For clients that require a web design that doesn’t require them to check in on it or make changes often, a Responsive design makes more sense. B2C brands and companies often opt for Responsive layouts because it’s customer friendly and also gets the job done on its own. These work well for designs that aren’t too technical in nature, or websites that aren’t updated very often.

Most regular websites go for a responsive layout. Considering that so many users today access web pages directly from their smartphones and tablets, and that larger screen like Desktops aren’t as popular as they used to be, this fluidity of a Responsive website is highly beneficial.

However, this doesn’t imply that Adaptive designs aren’t good enough. B2B sites, for example, are always under the purview and the process of being upgraded. Information and elements can change quite often, which then warrants a design that is more in control of the website owner. In such a case, an Adaptive design would be the better choice.

There is a misconception that Adaptive designs are not user-friendly; they very much are, but just not as smooth in operation as Responsive designs. Such designs respond to any changes in browser or screen width by dynamically adjusting the placement of each of the design elements on the page, optimally fitting the screen ratio.

There is definitely more work that goes into creating an Adaptive web design, but for some requirements, it definitely is the more viable option.

Responsive vs. Adaptive Web Design – Pros and Cons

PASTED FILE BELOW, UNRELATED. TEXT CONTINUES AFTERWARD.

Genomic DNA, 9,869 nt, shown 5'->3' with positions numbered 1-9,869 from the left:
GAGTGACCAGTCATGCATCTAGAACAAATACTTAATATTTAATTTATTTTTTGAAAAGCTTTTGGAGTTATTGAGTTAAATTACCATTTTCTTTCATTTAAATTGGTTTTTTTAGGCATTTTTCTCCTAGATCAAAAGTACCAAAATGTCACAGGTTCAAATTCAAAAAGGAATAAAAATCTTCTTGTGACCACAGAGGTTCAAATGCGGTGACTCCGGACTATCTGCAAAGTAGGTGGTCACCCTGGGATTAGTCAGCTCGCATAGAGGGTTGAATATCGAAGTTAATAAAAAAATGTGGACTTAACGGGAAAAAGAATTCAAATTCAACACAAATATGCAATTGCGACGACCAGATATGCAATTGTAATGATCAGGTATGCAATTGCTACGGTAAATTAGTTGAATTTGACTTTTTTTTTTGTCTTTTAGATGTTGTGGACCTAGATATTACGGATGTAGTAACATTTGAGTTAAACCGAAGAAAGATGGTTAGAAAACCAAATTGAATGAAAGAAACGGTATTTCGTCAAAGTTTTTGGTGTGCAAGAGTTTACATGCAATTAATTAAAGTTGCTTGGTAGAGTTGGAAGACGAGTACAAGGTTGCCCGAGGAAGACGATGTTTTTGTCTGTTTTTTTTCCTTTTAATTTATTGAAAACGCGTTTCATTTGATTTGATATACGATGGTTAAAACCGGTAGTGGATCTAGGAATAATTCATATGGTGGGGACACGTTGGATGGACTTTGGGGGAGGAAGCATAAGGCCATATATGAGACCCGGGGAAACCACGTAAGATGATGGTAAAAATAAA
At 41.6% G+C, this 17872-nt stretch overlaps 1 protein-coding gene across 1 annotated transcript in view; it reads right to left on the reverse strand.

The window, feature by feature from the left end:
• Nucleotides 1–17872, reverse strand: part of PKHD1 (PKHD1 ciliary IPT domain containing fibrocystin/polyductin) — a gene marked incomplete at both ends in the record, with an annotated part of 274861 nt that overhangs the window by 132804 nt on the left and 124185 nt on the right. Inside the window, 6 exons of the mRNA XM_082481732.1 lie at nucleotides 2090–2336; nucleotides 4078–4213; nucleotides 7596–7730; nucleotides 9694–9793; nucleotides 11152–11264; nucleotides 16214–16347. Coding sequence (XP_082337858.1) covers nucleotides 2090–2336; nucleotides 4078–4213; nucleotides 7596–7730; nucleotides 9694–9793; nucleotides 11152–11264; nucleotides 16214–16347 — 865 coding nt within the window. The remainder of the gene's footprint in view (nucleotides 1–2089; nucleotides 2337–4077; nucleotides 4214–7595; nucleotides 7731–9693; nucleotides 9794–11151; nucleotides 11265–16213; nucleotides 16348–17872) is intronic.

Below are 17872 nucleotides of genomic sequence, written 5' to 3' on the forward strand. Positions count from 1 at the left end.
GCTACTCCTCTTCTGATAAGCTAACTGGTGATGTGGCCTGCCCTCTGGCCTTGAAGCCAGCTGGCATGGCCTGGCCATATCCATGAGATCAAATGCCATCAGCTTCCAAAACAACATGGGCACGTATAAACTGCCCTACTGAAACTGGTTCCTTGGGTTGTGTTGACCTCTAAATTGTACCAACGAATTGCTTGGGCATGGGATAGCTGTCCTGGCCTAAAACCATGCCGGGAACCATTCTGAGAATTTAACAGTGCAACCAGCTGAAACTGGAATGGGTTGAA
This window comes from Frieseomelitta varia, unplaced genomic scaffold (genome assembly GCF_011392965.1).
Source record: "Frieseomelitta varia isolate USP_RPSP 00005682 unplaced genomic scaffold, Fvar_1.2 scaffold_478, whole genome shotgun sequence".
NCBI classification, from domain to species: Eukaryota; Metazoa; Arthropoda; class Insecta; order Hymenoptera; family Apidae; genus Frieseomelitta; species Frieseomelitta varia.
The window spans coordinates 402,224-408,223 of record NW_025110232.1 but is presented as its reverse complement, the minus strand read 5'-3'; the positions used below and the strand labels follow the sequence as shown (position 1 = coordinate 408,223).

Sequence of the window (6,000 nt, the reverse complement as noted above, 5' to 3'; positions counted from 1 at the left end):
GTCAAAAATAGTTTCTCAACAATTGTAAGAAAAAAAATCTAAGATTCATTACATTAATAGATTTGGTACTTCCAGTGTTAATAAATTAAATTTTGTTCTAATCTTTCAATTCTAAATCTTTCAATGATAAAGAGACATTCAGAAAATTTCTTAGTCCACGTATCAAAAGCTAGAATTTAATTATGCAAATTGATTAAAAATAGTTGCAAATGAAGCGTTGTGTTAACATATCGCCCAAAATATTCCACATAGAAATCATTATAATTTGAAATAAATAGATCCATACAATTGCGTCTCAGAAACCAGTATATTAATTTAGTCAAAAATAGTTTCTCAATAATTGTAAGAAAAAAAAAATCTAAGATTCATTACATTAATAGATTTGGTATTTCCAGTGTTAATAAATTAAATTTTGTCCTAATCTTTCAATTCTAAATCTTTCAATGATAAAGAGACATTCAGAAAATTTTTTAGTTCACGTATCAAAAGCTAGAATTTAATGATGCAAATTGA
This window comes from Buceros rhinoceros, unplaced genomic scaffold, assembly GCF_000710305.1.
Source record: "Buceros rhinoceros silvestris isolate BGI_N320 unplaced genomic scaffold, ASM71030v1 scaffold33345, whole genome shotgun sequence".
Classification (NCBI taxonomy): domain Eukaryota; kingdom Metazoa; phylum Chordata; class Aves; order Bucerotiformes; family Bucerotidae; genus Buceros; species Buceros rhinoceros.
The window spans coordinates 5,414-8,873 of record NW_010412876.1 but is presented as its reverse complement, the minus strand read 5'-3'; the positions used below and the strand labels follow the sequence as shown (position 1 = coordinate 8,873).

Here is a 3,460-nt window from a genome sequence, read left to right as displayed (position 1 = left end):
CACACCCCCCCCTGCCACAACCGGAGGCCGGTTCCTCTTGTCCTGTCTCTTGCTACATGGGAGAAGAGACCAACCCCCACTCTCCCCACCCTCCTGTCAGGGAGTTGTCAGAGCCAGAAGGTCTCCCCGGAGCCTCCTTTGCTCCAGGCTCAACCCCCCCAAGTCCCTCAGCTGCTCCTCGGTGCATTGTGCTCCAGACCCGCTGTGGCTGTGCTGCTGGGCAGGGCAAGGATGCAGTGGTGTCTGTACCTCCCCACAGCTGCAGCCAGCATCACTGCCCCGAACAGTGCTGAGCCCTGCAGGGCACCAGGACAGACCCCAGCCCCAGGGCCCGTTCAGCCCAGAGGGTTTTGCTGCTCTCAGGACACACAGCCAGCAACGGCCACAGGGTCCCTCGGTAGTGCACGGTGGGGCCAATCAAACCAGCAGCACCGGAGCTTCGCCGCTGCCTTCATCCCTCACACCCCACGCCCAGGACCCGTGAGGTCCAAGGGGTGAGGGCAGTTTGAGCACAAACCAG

Let’s list out the pros and cons of both Responsive and Adaptive web design:

1. Responsive

Pros:

  • Seamless operation with maintained uniformity on all platforms
  • A better user experience
  • Preferable for SEO-friendliness
  • Easier to create, design, and implement

Cons:

  • Less control over the design adaptation to various screen sizes
  • Chances of design elements moving around or getting displaced
  • Ads and banners can get lost or be hard to notice
  • Downloads and uploads take a longer time, especially on mobile

2. Adaptive

Pros:

  • Gives designers full flexibility is optimally designing the appearance of the web pages for each screen size respectively
  • Ads can be optimized and also customized based on the data received from user’s devices
  • Mobile layouts are less messy and more organized

Cons:

  • Takes a lot of time to design and create each individually fitted layout
  • If the page configuration is specifically made for phones and desktops, netbooks and tablets may not respond favorably
  • Due to the content and design being identical, search engines aren’t as responsive, which makes it difficult for SEO

In Conclusion

Web design is a rather dynamic vertical, one that is bound to get even more interesting in the coming years. A website has to be a package deal – design, content, experience, information, and credibility. A web designer’s biggest challenge is incorporating all of these elements, whilst helping the brand achieve the goals it has set. As for the question of Adaptive vs. Responsive, the answer is a subjective one. Based on need, usage, and outcome, either of the two can be a great choice! One just has to know which one fits where.